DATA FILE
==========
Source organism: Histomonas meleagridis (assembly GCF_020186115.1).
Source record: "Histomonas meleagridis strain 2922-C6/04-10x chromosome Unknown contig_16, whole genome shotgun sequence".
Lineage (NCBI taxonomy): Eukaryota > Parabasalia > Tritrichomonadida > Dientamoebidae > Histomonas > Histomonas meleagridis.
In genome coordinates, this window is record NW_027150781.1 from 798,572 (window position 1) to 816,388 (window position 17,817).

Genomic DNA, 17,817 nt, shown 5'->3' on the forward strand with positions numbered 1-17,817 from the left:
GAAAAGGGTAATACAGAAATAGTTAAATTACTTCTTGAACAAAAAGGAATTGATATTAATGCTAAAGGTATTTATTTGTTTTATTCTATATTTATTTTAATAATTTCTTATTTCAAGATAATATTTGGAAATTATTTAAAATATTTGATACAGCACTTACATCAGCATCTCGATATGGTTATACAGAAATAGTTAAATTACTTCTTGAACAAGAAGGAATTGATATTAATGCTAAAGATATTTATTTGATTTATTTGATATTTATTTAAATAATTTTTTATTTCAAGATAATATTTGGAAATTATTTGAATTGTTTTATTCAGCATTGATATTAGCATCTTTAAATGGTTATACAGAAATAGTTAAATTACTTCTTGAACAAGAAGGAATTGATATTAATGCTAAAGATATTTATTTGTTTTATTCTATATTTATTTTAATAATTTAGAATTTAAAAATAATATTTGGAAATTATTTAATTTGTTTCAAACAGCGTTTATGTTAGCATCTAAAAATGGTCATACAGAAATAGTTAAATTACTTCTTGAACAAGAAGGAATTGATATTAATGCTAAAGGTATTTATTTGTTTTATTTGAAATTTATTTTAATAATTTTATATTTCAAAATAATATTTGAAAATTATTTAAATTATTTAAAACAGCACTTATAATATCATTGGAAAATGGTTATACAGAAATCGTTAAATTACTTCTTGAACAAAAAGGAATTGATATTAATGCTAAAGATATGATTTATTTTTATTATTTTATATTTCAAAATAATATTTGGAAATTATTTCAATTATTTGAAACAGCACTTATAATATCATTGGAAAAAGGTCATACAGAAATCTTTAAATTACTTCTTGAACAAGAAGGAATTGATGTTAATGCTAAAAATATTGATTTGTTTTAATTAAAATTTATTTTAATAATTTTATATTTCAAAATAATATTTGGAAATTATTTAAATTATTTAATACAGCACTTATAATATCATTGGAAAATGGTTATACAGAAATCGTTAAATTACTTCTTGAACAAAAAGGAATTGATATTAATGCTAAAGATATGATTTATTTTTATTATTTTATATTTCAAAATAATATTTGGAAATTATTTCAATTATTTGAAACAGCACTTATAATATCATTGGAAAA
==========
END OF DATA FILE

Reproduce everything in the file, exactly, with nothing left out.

Source organism: Histomonas meleagridis (assembly GCF_020186115.1).
Source record: "Histomonas meleagridis strain 2922-C6/04-10x chromosome Unknown contig_16, whole genome shotgun sequence".
Lineage (NCBI taxonomy): Eukaryota > Parabasalia > Tritrichomonadida > Dientamoebidae > Histomonas > Histomonas meleagridis.
In genome coordinates, this window is record NW_027150781.1 from 798,572 (window position 1) to 816,388 (window position 17,817).

Genomic DNA, 17,817 nt, shown 5'->3' on the forward strand with positions numbered 1-17,817 from the left:
GAAAAGGGTAATACAGAAATAGTTAAATTACTTCTTGAACAAAAAGGAATTGATATTAATGCTAAAGGTATTTATTTGTTTTATTCTATATTTATTTTAATAATTTCTTATTTCAAGATAATATTTGGAAATTATTTAAAATATTTGATACAGCACTTACATCAGCATCTCGATATGGTTATACAGAAATAGTTAAATTACTTCTTGAACAAGAAGGAATTGATATTAATGCTAAAGATATTTATTTGATTTATTTGATATTTATTTAAATAATTTTTTATTTCAAGATAATATTTGGAAATTATTTGAATTGTTTTATTCAGCATTGATATTAGCATCTTTAAATGGTTATACAGAAATAGTTAAATTACTTCTTGAACAAGAAGGAATTGATATTAATGCTAAAGATATTTATTTGTTTTATTCTATATTTATTTTAATAATTTAGAATTTAAAAATAATATTTGGAAATTATTTAATTTGTTTCAAACAGCGTTTATGTTAGCATCTAAAAATGGTCATACAGAAATAGTTAAATTACTTCTTGAACAAGAAGGAATTGATATTAATGCTAAAGGTATTTATTTGTTTTATTTGAAATTTATTTTAATAATTTTATATTTCAAAATAATATTTGAAAATTATTTAAATTATTTAAAACAGCACTTATAATATCATTGGAAAATGGTTATACAGAAATCGTTAAATTACTTCTTGAACAAAAAGGAATTGATATTAATGCTAAAGATATGATTTATTTTTATTATTTTATATTTCAAAATAATATTTGGAAATTATTTCAATTATTTGAAACAGCACTTATAATATCATTGGAAAAAGGTCATACAGAAATCTTTAAATTACTTCTTGAACAAGAAGGAATTGATGTTAATGCTAAAAATATTGATTTGTTTTAATTAAAATTTATTTTAATAATTTTATATTTCAAAATAATATTTGGAAATTATTTAAATTATTTAATACAGCACTTATAATATCATTGGAAAATGGTTATACAGAAATCGTTAAATTACTTCTTGAACAAAAAGGAATTGATATTAATGCTAAAGATATGATTTATTTTTATTATTTTATATTTCAAAATAATATTTGGAAATTATTTCAATTATTTGAAACAGCACTTATAATATCATTGGAAAA